The song that made Jimmy Page want to play guitar

Jimmy Page

Since the 1970s, practically every generation of rock guitarists has attempted to play a Jimmy Page lick at some point. The power behind Page’s licks was too good to ignore half the time. Even if you didn’t like Led Zeppelin’s approach to discussing mystical lands. Or the more-than-questionable lyrical content of their sexual songs. Page didn’t just come up with the idea to play those riffs; after he bought a guitar, he was inspired to actually learn them by Elvis Presley.

Because Presley was the main face of everything that rock and roll stood for, even before The British Invasion. Although he mostly utilized his guitar as a prop. His renditions of songs by artists such as Chuck Berry and Little Richard encouraged many budding musicians. They pulled out their old, dusty six-strings and actually learned how to play them.

The guitar phrasing of “Baby Let’s Play House” actually leans slightly towards country even though he represented everything that rock and roll should be. Presley employed some of the best musicians in the business. When Scotty Moore jumped on this song, the bending licks he played could satisfy fans of Chuck Berry and Johnny Cash alike.

Page said to Trouser Press, “I’ve read about many records which are supposed to have turned me on to want to play, but it was ‘Baby, Let’s Play House’ by Elvis Presley. I loved it more than anything else because it was so dangerous to listen to.” I knew something was happening when I listened to that record and wanted to be a part of it. Three instruments and a voice—an electric guitar, slap bass, and acoustic guitar—created such a powerful energy that I had to join in.

It was very different from what Presley was doing abroad once Page got his first guitar. Page listened to skiffle music for most of his early songs and attempted to imitate. The Yardbirds’ experience with blues fills back home in London was very similar to this. Even though Page deviated greatly from the bluesy foundation of his style, if you look hard enough, you can still detect Presley’s influences.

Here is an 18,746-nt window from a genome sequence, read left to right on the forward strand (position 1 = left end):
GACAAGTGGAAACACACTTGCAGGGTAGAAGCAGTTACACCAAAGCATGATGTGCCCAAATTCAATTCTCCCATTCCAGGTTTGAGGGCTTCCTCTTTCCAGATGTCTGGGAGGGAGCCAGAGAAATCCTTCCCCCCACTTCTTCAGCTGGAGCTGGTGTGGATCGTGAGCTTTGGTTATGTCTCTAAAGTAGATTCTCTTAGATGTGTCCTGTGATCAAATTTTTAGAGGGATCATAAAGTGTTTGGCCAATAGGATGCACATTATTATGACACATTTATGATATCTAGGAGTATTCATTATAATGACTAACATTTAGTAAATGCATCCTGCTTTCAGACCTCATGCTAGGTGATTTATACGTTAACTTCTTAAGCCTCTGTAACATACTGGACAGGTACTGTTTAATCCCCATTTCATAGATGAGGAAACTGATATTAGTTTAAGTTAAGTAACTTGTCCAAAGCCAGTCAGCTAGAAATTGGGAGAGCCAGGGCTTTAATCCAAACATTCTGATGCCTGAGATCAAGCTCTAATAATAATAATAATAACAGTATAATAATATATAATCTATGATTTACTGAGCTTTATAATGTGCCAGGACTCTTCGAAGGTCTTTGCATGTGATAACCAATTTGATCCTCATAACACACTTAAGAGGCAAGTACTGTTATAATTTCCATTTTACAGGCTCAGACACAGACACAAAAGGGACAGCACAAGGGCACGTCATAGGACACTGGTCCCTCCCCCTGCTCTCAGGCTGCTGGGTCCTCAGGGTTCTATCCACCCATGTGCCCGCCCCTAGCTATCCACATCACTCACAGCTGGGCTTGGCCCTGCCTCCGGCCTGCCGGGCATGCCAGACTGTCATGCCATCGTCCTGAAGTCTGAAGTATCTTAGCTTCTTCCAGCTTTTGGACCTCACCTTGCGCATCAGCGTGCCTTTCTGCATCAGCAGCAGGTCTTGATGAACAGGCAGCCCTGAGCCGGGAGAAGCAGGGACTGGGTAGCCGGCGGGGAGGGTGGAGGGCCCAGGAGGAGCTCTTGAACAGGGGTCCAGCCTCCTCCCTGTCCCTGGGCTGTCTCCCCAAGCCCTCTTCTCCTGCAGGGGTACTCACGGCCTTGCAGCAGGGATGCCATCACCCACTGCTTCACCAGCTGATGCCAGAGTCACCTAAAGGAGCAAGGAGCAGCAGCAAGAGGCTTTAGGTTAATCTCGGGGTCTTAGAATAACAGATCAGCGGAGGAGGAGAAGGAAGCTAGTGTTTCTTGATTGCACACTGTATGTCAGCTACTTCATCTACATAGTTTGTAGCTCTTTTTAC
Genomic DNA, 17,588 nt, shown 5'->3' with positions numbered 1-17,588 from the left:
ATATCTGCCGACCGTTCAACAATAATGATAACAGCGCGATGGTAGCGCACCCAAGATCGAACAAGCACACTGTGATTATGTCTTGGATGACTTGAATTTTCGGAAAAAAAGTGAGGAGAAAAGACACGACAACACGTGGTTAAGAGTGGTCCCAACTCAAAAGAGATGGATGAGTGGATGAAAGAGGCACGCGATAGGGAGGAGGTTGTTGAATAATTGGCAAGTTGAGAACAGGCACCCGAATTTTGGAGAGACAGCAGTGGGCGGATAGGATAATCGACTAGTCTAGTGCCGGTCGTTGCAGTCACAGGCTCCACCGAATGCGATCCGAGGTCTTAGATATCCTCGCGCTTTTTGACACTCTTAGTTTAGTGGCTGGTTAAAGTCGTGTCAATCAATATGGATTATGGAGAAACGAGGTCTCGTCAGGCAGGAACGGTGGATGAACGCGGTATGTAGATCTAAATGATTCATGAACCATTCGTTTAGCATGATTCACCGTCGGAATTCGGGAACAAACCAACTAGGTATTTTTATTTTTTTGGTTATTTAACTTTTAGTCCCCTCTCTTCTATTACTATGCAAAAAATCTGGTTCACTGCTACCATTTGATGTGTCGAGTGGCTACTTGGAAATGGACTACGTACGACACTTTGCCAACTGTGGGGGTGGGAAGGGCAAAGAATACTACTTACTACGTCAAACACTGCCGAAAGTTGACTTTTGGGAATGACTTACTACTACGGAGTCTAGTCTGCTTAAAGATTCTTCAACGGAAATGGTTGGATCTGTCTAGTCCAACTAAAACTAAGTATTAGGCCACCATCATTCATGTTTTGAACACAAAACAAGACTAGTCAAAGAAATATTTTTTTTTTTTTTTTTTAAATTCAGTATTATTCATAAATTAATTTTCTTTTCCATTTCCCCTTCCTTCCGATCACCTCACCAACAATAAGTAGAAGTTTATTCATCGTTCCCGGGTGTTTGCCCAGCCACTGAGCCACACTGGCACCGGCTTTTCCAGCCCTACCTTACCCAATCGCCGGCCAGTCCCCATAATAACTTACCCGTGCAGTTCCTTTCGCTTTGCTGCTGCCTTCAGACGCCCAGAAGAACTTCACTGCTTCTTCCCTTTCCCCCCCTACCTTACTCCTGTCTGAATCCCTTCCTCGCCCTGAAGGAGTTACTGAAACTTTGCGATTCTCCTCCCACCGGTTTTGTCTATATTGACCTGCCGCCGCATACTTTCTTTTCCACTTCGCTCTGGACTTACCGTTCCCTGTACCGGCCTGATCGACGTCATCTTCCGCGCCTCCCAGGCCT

Many of the best Page licks originated from riffing on classic rock and roll clichés. Take, for example, the bending lick in “Whole Lotta Love“. Another example is the Little Richard parody, “Rock and Roll“. However, we will politely overlook the notorious song “Hot Dog“. Even if they choose to soften things, folk and country music is still present.

Whatever genre you want to assign it, it’s impossible to listen to a song like “Over the Hills and Far Away”. The solo from “All My Love” also demonstrates Moore’s tasteful playing. It’s not hard to conclude that his style was a major influence on many of Presley’s greatest albums. Although Jimmy Page eventually faced criticism from some of his fellow musicians for allegedly stealing from them. Page never intended this as a way to deceive rock icons.

It was an attempt to honour the genre of music that influenced Page long before he was even known for his electric guitar playing. Like the blues, rock and roll has passed down through the generations. So, why not give a tip of the hat to the greats when you can?

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